Out of the Harbor: More Online Adventure

Sunday, June 17th, 2007 | Posted by Web Master

Black Gate‘s multi-part look at Dungeons & Dragons Online continues with a contemplation on the joys of intermediate play. Treacherous sewers, new wilderness areas filled with quests, and deciding whether or not to join a guild or adventure alone are just some of the topics covered.


The Fantasy Cycles of Clark Ashton Smith Part II: The Book of Hyperborea

Sunday, June 10th, 2007 | Posted by Web Master

“A far northern continent in its younger days before glaciers claimed it, when wizards and elder gods and wily thieves and greedy moneylenders crisscrossed its steamy jungles and ebony mountains and opulent cities.” That is how Ryan Harvey introduces us to Hyperborea, the second invented world of Clark Ashton Smith’s to be put under Black Gate‘s critical microscope. Join us on a journey to one of fantasy’s most delightfully strange milieus.


Submissions, Conan, and Brackett

Thursday, June 7th, 2007 | Posted by Managing Editor Howard Andrew Jones

Conan and the Emerald Lotus-smallFirst up on my summer reading is Black Gate submissions. That’s first up on my reading list all the time, any more. I’ve been sending out responses and have about forty more to read in THIS batch before I move on to the last 75 submissions. I also need to finish up my contributions to the gaming and review sections of issue 11. John’s got the issue all lined up, with just a few holes to plug in, article and review wise, from the stockpile I’ve accumulated from our talented contributors. You can see a preview of issue 11’s cover at the Black Gate web site.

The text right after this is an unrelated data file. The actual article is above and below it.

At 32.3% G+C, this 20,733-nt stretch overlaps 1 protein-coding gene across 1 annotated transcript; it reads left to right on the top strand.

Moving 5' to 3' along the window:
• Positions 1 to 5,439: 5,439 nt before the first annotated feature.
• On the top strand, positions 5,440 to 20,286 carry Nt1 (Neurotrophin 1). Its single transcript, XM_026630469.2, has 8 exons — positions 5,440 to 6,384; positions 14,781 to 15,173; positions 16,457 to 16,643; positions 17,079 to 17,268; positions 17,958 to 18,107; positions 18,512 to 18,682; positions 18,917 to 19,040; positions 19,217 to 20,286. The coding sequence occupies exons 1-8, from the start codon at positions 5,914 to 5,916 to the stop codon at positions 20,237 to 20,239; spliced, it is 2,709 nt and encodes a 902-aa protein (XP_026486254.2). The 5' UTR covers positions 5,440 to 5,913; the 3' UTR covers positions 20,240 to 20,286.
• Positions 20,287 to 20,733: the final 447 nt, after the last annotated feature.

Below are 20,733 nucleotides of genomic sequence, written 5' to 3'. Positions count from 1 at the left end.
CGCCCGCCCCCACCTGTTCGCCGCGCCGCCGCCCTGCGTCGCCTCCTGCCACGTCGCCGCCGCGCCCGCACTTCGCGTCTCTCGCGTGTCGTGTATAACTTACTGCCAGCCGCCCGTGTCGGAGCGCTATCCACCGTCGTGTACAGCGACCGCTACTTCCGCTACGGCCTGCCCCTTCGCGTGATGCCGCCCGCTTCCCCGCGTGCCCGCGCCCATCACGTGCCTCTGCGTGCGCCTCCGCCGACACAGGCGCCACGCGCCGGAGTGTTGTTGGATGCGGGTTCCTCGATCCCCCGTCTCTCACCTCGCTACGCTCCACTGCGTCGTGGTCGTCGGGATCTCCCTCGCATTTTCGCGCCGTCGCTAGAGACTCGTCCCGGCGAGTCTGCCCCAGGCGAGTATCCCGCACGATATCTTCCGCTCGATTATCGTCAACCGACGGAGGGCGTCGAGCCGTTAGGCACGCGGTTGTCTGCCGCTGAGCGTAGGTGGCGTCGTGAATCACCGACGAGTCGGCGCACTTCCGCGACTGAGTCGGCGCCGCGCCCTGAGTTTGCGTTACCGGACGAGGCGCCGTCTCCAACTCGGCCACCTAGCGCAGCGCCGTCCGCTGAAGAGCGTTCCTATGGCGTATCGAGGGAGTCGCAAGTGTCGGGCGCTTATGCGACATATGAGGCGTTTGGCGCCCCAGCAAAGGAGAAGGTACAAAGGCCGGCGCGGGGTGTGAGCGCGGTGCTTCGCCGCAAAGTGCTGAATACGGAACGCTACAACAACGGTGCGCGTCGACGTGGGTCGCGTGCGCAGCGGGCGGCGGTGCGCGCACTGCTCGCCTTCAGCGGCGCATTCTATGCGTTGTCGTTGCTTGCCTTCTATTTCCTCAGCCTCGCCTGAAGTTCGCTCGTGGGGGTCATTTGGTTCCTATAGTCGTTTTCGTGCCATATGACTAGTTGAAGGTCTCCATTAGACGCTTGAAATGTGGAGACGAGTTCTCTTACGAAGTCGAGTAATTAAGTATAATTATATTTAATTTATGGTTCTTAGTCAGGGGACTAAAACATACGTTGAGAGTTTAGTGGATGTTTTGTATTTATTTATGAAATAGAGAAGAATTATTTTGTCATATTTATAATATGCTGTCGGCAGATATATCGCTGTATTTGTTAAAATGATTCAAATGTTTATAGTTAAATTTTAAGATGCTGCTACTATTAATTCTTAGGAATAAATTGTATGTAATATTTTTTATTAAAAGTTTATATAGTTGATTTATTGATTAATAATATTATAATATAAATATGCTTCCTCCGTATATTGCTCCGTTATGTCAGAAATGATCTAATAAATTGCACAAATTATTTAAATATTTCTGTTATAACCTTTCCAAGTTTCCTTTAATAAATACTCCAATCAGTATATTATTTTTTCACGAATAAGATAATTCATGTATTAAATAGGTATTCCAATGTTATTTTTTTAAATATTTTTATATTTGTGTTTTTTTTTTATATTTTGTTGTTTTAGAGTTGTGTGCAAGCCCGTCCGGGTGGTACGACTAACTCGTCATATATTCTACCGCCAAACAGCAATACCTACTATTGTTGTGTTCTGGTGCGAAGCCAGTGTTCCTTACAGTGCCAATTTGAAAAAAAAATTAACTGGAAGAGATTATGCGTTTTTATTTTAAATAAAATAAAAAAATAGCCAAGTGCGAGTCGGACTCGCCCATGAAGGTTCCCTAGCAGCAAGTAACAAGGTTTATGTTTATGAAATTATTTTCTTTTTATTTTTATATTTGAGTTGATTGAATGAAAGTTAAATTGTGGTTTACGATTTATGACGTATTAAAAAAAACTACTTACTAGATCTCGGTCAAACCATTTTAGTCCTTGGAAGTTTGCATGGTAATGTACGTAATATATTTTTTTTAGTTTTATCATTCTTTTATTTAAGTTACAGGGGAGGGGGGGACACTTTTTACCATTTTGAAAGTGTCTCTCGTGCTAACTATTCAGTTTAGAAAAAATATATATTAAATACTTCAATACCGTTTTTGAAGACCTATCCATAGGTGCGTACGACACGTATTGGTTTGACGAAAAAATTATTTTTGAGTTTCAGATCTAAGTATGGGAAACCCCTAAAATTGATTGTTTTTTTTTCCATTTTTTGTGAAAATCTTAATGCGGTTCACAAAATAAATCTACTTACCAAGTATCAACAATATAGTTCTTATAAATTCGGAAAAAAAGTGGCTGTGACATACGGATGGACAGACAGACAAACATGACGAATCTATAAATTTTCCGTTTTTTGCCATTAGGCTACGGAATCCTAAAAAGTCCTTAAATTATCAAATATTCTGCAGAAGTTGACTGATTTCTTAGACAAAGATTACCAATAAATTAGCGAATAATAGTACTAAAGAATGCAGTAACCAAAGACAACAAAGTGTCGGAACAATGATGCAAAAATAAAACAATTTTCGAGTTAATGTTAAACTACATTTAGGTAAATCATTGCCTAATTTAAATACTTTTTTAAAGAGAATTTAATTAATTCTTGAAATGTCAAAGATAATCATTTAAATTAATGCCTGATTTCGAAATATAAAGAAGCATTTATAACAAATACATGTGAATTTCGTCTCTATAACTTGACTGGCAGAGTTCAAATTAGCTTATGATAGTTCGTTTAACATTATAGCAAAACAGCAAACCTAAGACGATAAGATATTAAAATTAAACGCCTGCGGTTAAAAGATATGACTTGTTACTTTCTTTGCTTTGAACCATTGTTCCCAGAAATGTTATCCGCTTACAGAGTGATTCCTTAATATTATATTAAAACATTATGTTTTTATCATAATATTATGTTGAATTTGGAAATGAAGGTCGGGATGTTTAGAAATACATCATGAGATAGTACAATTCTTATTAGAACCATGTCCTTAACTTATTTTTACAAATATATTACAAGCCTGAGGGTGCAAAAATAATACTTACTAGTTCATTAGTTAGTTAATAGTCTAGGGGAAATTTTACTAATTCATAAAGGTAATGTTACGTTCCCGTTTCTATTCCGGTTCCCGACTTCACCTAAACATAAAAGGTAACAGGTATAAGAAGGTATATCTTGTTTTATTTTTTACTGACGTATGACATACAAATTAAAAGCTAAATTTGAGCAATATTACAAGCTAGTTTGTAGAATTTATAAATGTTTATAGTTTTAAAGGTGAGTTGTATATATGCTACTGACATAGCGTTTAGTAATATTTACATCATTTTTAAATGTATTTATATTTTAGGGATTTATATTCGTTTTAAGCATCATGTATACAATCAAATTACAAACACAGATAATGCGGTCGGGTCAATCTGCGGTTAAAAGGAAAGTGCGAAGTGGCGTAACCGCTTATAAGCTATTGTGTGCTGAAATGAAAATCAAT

I’ve taken a little time for reading for fun; more than I’ve been able to take for three or four years, really, as there wasn’t much time for fun reading while working on the master’s degree. I tore through a book Eric Knight sent me, Fatherland. I sure wish I could figure out how Harris made all that description and world building so interesting, but I’m still scratching my head. Maybe it was in the creation of the alternate world as a character, but that’s too simple an answer.

Me reading an entire novel, and a thick one, like Fatherland, is a rare occurrence at this point in my life. What with the recent madness of the degree and the move and remodel, before that reading subs for Flashing Swords and now for Black Gate, and having children, well, anything but short stories feels like an impossible barrier rather than something to look forward to.

Speaking of looking forward to reading, though — I had the rare honor of reading something many have desired to see but few have ever held in their hands. Shortly before their death, L. Sprague de Camp and his wife Catherine related that they had finished the manuscript together reading on the floor of de Camp’s study because they couldn’t put it down. De Camp called it one of the best Conan pastiches he’d ever read, but Catherine de Camp just came right out and said that it was THE best Conan pastiche she’d ever read. No small wonder, since its writer had drafted Conan and the Emerald Lotus, which remains near the top, if not at the very apex, of most people’s Howard pastiche list. John C. Hocking really captured the character of Conan — the complexity, the atmosphere, and the style. The de Camps liked Emerald so well they pulled it out of the slush and published it, and the second, Conan and the Living Plague so well that they were going to try to take it to hardback. Hocking thought he’d be drafting many a Conan tale in years to come.